1. The implications of climate change in Australia are profound and will have far-reaching effects, including increased flooding, coastal erosion, and fire risk. Planning to minimize further warming and deal with the implications is an immediate challenge.
2. The current pattern of development, particularly low-density housing on the urban fringe, may not be sustainable given future environmental risks. Areas at risk of fire and flood hazard are growing, making it necessary to reassess future development opportunities.
3. There is a social justice argument against developing housing in distant new suburbs without proper infrastructure. This can lead to increased disadvantage and housing in marginalized areas. Building in areas at risk of extreme weather events could also result in uninsurable properties and significant economic impact.
4. Densification of cities is seen as a potential solution, but the market is governed by a belief that families prefer detached housing with a yard. Lack of family-friendly and affordable apartments leads to higher-density areas with few services catering to families. Planning policies and requirements for greater diversity of housing types are needed.
5. Construction of high-density dwellings is a major source of carbon emissions, but retrofitting existing obsolete buildings and using sustainable construction materials can help reduce the carbon footprint. Building and planning regulations should focus on incorporating green infrastructure and public spaces to mitigate emissions. Ensuring flexibility in the built environment to adapt to new market pressures and provide a diversity of housing stock is crucial.
Exploring the Complexities of Urban Planning in the Face of Population Growth and Climate Change
Richard Thornton, a seasoned population forecaster, delves into the intricate factors shaping the growth of Australian cities and the challenges in making them adaptable. He identifies three critical factors that urban planners must reconcile: population growth, land use and development constraints, and the pressing issue of climate change.
The Impact of Climate Change on Urban Planning
The recent COP 28 summit underscored the urgency of addressing climate change, with a growing consensus that we are nearing a critical point to prevent catastrophic global warming. Australia, a country already grappling with natural disasters, faces profound implications from climate change, including increased flooding, coastal erosion, and heightened fire risks. These realities necessitate immediate action in urban planning to mitigate further warming and adapt to these changes.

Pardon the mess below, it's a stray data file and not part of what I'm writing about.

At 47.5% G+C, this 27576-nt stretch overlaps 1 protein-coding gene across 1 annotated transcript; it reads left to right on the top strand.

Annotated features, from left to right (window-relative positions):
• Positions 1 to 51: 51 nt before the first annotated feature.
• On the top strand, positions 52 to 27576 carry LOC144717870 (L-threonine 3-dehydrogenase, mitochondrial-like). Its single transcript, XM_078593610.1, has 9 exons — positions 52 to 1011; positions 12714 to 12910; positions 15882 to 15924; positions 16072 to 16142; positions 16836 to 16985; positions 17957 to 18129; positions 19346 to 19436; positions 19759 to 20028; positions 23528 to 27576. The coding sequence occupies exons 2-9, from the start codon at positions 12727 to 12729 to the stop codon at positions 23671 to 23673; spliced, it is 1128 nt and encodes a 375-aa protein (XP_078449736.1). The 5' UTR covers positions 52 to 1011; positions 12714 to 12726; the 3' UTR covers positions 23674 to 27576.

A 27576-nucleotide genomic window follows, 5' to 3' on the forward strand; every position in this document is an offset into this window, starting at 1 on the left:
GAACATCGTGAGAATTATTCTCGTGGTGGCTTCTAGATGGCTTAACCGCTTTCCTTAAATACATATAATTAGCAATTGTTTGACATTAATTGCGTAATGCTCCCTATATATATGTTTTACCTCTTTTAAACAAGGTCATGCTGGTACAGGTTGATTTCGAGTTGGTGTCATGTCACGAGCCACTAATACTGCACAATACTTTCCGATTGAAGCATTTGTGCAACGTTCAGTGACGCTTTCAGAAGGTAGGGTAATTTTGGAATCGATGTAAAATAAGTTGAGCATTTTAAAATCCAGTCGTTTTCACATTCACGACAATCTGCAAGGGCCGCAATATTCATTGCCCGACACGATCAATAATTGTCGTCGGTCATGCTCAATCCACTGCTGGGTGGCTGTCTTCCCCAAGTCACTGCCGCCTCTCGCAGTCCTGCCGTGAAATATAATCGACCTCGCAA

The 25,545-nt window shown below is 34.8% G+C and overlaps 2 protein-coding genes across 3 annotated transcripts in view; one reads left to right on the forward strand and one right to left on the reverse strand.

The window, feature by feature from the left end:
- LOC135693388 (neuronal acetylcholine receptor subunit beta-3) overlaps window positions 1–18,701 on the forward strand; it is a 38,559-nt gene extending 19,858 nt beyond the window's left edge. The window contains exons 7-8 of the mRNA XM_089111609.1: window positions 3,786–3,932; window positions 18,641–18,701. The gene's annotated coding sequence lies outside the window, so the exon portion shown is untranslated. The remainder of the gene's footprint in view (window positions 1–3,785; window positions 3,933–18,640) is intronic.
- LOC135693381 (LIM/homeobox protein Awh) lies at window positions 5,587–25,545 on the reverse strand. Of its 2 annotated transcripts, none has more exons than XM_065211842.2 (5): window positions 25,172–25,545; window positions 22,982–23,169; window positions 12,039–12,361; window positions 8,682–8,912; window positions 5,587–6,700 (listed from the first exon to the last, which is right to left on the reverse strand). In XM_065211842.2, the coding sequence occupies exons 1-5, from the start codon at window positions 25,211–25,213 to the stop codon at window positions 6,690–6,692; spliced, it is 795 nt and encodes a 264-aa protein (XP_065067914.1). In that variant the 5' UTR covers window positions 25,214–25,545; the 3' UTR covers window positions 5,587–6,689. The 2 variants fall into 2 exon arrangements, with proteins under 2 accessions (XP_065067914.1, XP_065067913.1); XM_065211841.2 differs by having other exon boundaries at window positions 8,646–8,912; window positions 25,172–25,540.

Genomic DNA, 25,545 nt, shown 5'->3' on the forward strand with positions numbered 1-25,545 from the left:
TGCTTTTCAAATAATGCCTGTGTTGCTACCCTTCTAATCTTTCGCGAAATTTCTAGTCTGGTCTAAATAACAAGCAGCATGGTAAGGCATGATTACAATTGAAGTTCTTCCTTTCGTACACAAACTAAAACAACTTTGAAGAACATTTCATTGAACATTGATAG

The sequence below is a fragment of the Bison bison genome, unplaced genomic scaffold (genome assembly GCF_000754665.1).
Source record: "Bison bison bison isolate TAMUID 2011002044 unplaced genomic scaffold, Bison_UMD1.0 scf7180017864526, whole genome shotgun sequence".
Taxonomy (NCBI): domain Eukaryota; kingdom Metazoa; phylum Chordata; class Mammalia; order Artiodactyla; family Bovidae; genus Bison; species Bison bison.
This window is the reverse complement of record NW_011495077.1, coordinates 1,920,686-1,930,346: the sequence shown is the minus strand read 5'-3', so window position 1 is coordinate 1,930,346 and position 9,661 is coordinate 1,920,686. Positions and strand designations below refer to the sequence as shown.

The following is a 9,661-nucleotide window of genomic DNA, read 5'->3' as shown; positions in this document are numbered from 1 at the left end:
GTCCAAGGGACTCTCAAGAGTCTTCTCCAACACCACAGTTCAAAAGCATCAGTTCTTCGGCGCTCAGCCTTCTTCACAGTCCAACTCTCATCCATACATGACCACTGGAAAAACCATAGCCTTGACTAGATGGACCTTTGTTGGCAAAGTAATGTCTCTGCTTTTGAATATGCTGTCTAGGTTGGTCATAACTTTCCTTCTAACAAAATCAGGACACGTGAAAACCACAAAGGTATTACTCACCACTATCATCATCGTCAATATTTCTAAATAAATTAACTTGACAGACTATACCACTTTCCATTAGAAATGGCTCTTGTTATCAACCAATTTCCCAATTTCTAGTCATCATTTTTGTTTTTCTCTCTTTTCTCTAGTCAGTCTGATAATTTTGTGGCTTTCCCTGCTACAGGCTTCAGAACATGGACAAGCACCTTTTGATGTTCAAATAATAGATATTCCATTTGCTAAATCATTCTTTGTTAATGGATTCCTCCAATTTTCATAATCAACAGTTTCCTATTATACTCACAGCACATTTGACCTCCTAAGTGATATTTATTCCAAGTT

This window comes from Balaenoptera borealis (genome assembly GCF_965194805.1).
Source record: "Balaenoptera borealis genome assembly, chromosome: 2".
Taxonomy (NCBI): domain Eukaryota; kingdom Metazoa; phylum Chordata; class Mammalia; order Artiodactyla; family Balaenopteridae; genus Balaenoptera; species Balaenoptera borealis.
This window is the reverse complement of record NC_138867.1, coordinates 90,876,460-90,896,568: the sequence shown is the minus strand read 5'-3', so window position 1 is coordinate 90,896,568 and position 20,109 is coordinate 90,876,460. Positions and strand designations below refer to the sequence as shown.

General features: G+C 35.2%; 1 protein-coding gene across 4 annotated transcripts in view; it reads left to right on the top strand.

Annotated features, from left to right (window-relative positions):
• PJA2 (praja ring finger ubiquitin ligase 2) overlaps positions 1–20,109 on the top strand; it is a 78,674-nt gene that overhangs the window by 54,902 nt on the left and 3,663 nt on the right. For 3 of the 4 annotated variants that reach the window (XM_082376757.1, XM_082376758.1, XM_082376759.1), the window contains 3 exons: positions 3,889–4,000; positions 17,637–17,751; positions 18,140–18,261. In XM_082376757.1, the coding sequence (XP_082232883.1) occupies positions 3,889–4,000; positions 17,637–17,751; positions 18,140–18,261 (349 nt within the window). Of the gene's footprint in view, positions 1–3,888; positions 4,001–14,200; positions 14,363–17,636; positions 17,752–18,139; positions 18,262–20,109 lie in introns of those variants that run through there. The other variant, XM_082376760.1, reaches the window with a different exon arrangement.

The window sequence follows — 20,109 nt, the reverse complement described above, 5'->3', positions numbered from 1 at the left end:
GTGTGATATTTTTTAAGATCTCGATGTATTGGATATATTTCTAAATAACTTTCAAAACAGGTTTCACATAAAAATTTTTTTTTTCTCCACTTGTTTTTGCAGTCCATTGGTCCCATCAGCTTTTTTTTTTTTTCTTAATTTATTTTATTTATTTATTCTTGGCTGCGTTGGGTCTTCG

Population Growth and Housing Challenges
Thornton’s work at .id, a company providing nationwide population forecasts, reveals the complexity of housing Australia’s future population sustainably. With an expected growth of 9.6 million people by 2046, the question arises: how can we accommodate this growth in a way that is sustainable and addresses the risks of climate change? The current pattern of development, particularly in areas prone to environmental risks, may not be sustainable in the long term.
The Dilemma of Urban Fringe Development
A significant portion of Australia’s population growth is forecasted to occur in the outer suburbs of major cities. However, the sustainability of low-density housing in these areas is questionable, given the increasing environmental risks. For instance, the City of Blacktown had to significantly reduce its new home capacity due to these risks. Moreover, developing housing in distant new suburbs without adequate infrastructure could exacerbate social justice issues.
The Question of Urban Densification
While densification is often proposed as an alternative to fringe growth, the challenge lies in changing the entrenched residential development patterns and market perceptions. The lack of family-friendly and affordable apartments in urban centers perpetuates the demand for detached housing with yards. This situation calls for more aggressive planning policies and possibly state government intervention to demonstrate the viability of diverse housing types.
Addressing Carbon Emissions in Construction
The construction of high-density dwellings, while necessary to accommodate population growth, is a significant source of carbon emissions. Sustainable construction practices, retrofitting existing buildings, and incorporating green infrastructure are essential to reduce the carbon footprint of new developments.
Ensuring Flexibility and Adaptability in Urban Environments
To cater to future growth and environmental pressures, urban environments must retain the flexibility to adapt to new market pressures and provide diverse housing stock. This requires careful planning to avoid locking up areas in ways that hinder future redevelopment or perpetuate current practices due to cost constraints.
The challenges of building adaptable cities in Australia are multifaceted, involving a delicate balance between accommodating population growth, mitigating climate change impacts, and ensuring social justice and equity. Urban planners and policymakers must urgently address these issues to ensure that Australian cities remain desirable and safe places to live for future generations.